A lumpectomy is a surgery to remove a breast tumor along with a "margin" of normal breast tissue. The margin is the healthy, noncancerous tissue that is next to the tumor. A pathologist analyzes the margin excised by the lumpectomy to detect any possible cancer cells. A cancerous margin is "positive" while a healthy margin is "clean" or "negative". A re-excision lumpectomy is performed if the margin is detected to be positive or cancerous cells are very close to the margin.[8] Sentinel lymph node biopsy (SLNB) or axillary lymph node dissection (ALND) may be used to determine if the cancer has progressed away from the breast and into other parts of the body.[9] Sentinel lymph node biopsy is the analysis of a few removed sentinel nodes for the presence of cancerous cells. A radioactive substance is used to dye the sentinel nodes for easy identification and removal.[1] If cancer is detected in the sentinel node then further treatment is needed. Axillary node dissection involves the excision of lymph nodes connected to the tumor by the armpit (axilla). Radiation is usually used in conjunction with the lumpectomy to prevent future recurrence.[10] The radiation treatment can last five to seven weeks following the lumpectomy. Although the lumpectomy with radiation helps to decrease the risk of the cancer returning, it is not a cure and cancer may still come back.[11]

See also[edit]

References[edit]

  1. ^ a b "Lumpectomy - Mayo Clinic". Mayoclinic.org. Retrieved 19 April 2018. 
  2. ^ "Lumpectomy". Desertsurgical.com. Retrieved 19 March 2013. 
  3. ^ "Ductal Carcinoma In Situ (DCIS)". PubMed Health Glossary. 
  4. ^ DeSantis C, Siegel R, Bandi P, Jemal A (2011). "Breast cancer statistics, 2011". Ca. 61 (6): 409–18. doi:10.3322/caac.20134. PMID 21969133. 
  5. ^ Fisher B, Redmond C, Poisson R, Margolese R, Wolmark N, Wickerham L, Fisher E, Deutsch M, Caplan R, Pilch Y (March 1989). "Eight-year results of a randomized clinical trial comparing total mastectomy and lumpectomy with or without irradiation in the treatment of breast cancer". The New England Journal of Medicine. 320 (13): 822–8. doi:10.1056/nejm198903303201302. PMID 2927449.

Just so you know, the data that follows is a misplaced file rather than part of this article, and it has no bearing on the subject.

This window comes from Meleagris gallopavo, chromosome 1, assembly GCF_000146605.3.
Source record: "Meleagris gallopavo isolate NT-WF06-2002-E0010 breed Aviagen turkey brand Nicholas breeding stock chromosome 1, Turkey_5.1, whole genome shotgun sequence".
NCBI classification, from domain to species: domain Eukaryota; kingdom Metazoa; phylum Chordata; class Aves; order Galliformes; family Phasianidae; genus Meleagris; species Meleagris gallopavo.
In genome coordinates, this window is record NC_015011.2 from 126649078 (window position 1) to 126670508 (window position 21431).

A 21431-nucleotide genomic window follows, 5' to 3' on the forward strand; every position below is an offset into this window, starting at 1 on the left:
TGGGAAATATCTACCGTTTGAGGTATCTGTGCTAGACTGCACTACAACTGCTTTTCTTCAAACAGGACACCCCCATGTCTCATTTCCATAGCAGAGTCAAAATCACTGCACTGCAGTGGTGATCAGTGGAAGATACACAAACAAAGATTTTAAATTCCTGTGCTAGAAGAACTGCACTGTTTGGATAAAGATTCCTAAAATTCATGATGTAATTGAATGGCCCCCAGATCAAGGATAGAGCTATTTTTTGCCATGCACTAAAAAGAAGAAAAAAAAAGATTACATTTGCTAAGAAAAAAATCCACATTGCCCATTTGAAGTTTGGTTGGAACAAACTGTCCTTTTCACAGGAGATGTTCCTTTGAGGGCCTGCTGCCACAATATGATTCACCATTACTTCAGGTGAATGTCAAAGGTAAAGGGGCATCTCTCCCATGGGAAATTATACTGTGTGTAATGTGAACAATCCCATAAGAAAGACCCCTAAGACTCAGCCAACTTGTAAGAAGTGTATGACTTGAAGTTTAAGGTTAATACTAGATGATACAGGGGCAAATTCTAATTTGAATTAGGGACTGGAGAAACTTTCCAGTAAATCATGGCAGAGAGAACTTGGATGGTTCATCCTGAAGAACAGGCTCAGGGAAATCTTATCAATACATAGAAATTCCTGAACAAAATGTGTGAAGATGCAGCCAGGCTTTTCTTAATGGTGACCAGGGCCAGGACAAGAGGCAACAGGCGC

6. ^ Zujewski J, Eng-Wong J (August 2005). "Sentinel lymph node biopsy in the management of ductal carcinoma in situ". Clinical Breast Cancer. 6 (3): 216–22. doi:10.3816/cbc.2005.n.023. PMID 16137431. 
  7. ^ "Ductal carcinoma in situ". Getglue.com. Retrieved 19 March 2013. 
  8. ^ "About 20% of Women Need More Surgery After Lumpectomy". Breastcancer.org. Retrieved 19 April 2018. 
  9. ^ "Surgery for Breast Cancer". Cancer.org. Retrieved 19 April 2018. 
  10. ^ Fisher B, Anderson S, Bryant J, Margolese RG, Deutsch M, Fisher ER, Jeong JH, Wolmark N (October 2002). "Twenty-year follow-up of a randomized trial comparing total mastectomy, lumpectomy, and lumpectomy plus irradiation for the treatment of invasive breast cancer". The New England Journal of Medicine. 347 (16): 1233–41. doi:10.1056/NEJMoa022152. PMID 12393820. 
  11. ^ "Lumpectomy Plus Radiation". Breastcancer.org. Retrieved 19 April 2018. 

External links[edit]